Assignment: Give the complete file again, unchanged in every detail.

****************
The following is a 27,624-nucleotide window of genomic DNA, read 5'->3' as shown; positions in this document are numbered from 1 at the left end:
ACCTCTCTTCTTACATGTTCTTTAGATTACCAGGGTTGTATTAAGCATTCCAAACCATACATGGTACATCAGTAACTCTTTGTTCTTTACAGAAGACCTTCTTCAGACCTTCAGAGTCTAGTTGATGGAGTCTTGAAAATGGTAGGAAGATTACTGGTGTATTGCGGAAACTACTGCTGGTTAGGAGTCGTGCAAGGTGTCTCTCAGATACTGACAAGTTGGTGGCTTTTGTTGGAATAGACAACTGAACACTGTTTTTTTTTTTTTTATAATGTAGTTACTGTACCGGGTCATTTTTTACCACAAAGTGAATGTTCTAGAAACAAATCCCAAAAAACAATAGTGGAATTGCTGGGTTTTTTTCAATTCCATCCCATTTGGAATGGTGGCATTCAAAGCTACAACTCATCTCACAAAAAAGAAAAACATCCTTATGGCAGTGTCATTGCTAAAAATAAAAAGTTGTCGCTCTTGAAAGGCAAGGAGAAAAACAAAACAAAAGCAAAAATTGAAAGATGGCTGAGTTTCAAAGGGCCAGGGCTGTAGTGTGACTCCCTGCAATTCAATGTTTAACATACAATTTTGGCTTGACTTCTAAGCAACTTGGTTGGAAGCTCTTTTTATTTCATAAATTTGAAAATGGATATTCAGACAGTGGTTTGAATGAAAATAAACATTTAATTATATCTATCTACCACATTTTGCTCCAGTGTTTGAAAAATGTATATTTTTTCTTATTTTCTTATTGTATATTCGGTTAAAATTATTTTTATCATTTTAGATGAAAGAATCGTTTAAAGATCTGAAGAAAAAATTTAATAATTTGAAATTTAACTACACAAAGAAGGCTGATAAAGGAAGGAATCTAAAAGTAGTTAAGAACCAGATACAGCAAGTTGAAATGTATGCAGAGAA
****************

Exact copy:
The following is a 27,624-nucleotide window of genomic DNA, read 5'->3' as shown; positions in this document are numbered from 1 at the left end:
ACCTCTCTTCTTACATGTTCTTTAGATTACCAGGGTTGTATTAAGCATTCCAAACCATACATGGTACATCAGTAACTCTTTGTTCTTTACAGAAGACCTTCTTCAGACCTTCAGAGTCTAGTTGATGGAGTCTTGAAAATGGTAGGAAGATTACTGGTGTATTGCGGAAACTACTGCTGGTTAGGAGTCGTGCAAGGTGTCTCTCAGATACTGACAAGTTGGTGGCTTTTGTTGGAATAGACAACTGAACACTGTTTTTTTTTTTTTTATAATGTAGTTACTGTACCGGGTCATTTTTTACCACAAAGTGAATGTTCTAGAAACAAATCCCAAAAAACAATAGTGGAATTGCTGGGTTTTTTTCAATTCCATCCCATTTGGAATGGTGGCATTCAAAGCTACAACTCATCTCACAAAAAAGAAAAACATCCTTATGGCAGTGTCATTGCTAAAAATAAAAAGTTGTCGCTCTTGAAAGGCAAGGAGAAAAACAAAACAAAAGCAAAAATTGAAAGATGGCTGAGTTTCAAAGGGCCAGGGCTGTAGTGTGACTCCCTGCAATTCAATGTTTAACATACAATTTTGGCTTGACTTCTAAGCAACTTGGTTGGAAGCTCTTTTTATTTCATAAATTTGAAAATGGATATTCAGACAGTGGTTTGAATGAAAATAAACATTTAATTATATCTATCTACCACATTTTGCTCCAGTGTTTGAAAAATGTATATTTTTTCTTATTTTCTTATTGTATATTCGGTTAAAATTATTTTTATCATTTTAGATGAAAGAATCGTTTAAAGATCTGAAGAAAAAATTTAATAATTTGAAATTTAACTACACAAAGAAGGCTGATAAAGGAAGGAATCTAAAAGTAGTTAAGAACCAGATACAGCAAGTTGAAATGTATGCAGAGAA